Low-avidity anti-measles IgG panel

Sera were collected from laboratory-confirmed measles patients aged 9 months to 2 years old. All sera were tested for anti-measles IgM and IgG antibodies (Enzygnost Anti-Measles Virus IgM and IgG, Dade Behring, Marburg, Germany). A total of 45 serum samples which were anti-measles IgM- and IgG-positive were selected. Based on the hypothesis that measles patients who were less than 2 years of age had been exposed to the measles virus and experienced a primary infection, and were not re-infected by measles virus, these sera were regarded as the low-avidity anti-measles IgG panel.

High-avidity anti-measles IgG panel

Sera were collected from normal people aged 11 to 15 years old, who had been vaccinated twice for measles at 9 and 15 months of age during routine vaccination programmes in the Islamic Republic of Iran. All sera were tested for anti-measles IgG and IgM antibodies (Enzygnost Anti-Measles Virus IgG and IgM, Dade Behring, Marburg, Germany). A total of 45 serum samples which were anti-measles IgM negative and anti-measles IgG positive were selected. Based on the hypothesis that at least 10 years after measles vaccination they would have high-avidity IgG against measles virus, these sera were regarded as the high-avidity anti-measles IgG panel.

Study group sera

Between March 2002 and March 2003, sera from acute measles cases were collected as part of the measles surveillance programme in the Islamic Republic of Iran. At the time of serum sample collection, a questionnaire about personal data and vaccination status was completed. Cases were confirmed as measles when testing for anti-measles IgM using enzyme immunoassay (EIA) kits (Dade Behring, Marburg, Germany) gave positive IgM results. Then all anti-measles IgM positive sera were tested for anti-measles IgG, and negative cases were excluded from the study. In total 365 anti-measles IgM and IgG positive cases from various age groups were selected.

Avidity measurement

All sera including low- and high-avidity anti-measles IgG panels and study groups were subjected to anti-measles IgG avidity assay. The avidity of IgG for measles virus was measured by a protein-denaturing EIA where the antibodies were first allowed to bind to the virus antigen, followed by elution with or without 6 M urea [6,9,19,20].

In preliminary experiments we compared 2 dilutions of sera for the avidity assay. Each sample was tested at 2 dilutions (1:21, 1:42), and each dilution at 4 replicates. For each replicate a single serum dilution (1:21 or 1:42) of the kit’s serum diluents was applied to each of 4 wells on 1 row of EIA plates (2 wells of measles antigen positive-coated and 2 wells of measles antigen negative-coated). After incubation for 1 h, test plates were washed 4 times according to the EIA kit procedures. Then 2 wells (1 antigen-positive and 1 antigen-negative) were soaked for 5 min in wash buffer and 2 others for 5 min in wash buffer containing 6 mol/L urea. Fresh buffers were applied and the soaking step was carried out twice more. The plates were then washed 4 times with wash buffer. Then the test was continued according to the kit. The remaining specific antibody was then detected according to the EIA kit procedure. An avidity index (AI) was calculated from the optical density (OD) in the wells: AI = (ΔOD with urea/ΔOD with wash buffer) × 100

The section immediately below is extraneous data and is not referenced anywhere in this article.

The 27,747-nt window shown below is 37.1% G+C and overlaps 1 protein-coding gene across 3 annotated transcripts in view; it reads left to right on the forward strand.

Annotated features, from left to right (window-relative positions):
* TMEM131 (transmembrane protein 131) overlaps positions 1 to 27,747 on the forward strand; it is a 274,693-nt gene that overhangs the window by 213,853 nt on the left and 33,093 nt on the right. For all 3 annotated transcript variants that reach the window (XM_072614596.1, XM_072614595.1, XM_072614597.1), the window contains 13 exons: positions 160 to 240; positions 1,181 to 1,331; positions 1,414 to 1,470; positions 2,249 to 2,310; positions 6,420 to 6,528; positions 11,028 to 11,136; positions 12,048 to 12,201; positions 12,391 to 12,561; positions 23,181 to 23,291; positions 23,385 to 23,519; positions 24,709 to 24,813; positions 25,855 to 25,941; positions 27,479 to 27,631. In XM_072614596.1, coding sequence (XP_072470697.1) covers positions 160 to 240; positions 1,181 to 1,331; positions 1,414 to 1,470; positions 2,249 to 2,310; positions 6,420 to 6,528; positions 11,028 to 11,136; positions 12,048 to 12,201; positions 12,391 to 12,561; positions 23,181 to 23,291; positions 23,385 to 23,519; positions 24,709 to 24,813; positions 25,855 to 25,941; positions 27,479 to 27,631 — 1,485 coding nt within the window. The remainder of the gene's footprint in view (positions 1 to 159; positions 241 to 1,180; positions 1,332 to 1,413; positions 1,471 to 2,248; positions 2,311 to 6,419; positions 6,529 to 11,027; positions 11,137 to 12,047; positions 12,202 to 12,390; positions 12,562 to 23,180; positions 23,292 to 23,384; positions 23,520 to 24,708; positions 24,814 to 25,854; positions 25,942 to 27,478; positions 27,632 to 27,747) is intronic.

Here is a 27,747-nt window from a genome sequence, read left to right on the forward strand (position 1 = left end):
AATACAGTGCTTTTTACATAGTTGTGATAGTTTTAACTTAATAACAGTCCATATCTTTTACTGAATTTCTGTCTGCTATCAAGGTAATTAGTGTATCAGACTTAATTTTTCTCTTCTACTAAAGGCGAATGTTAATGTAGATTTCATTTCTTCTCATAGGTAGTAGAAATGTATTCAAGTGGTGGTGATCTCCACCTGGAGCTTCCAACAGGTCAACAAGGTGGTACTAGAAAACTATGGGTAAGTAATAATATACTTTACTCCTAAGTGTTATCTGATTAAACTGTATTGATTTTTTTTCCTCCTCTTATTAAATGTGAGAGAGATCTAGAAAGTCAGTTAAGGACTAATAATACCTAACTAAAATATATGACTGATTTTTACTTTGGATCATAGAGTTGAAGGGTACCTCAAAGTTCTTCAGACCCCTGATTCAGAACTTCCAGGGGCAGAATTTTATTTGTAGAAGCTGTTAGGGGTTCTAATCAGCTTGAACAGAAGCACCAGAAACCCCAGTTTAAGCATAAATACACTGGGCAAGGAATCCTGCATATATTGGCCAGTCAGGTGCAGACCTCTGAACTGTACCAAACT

In almost all cases the 2 dilutions gave similar results and higher reproducibility rate (99%) at 1:21 dilution; therefore all sera were assayed at this dilution.


Three controls were employed for testing EIA plates: serum samples containing strong high-avidity, weak high-avidity and low-avidity anti-measles IgG antibody. The kit’s positive and negative controls were also applied.

Statistical methods

All AI values obtained from testing of both high and low-avidity panels were analysed by the classification and regression tree (CART) statistic method [21] using SPLUS software. AI values < 58.65% were classified as low-avidity and AI ≥ values 58.65% were classified as high-avidity. The misclassification error rate was zero (0/90).

Other statistical analyses were undertaken using Epi-info, version 3.2.2. The laboratory findings and personal data among study groups were compared using the chi-squared test [22].


The distribution of serum samples from the study group by age and measles vaccination status is given in Table 1. All samples were from laboratory-confirmed measles cases (anti-measles IgM positive) from all age groups. Of the 365 patients, 61 (16.7%) had not been vaccinated, 244 (66.8%) had received 1 or 2 doses of measles vaccine and 60 (16.4%) had unknown vaccination status.

Overall, 67 (18.4%) measles cases confirmed by a positive IgM test exhibited high-avidity IgG representing secondary immune response to measles (i.e. secondary vaccine failure), while 298 (81.6%) of them exhibited a primary immune response indicating primary measles infection (Table 2).

The distribution of anti-measles low- and high-avidity IgG among the study group by age is presented in Table 2. Low-avidity anti-measles IgG was detected in 100% of patients aged < 5 years and this proportion decreased with increasing age to only 72.0% of those aged > 25 years (P < 0.001). High-avidity anti-measles IgG was detected in a significantly higher proportion of patient aged > 25 years and 20–25 years respectively (28.0% and 26.7%), while only 1 case (3.2%) was found in the 5–10 years age group and none in < 5 years age group (P < 0.001).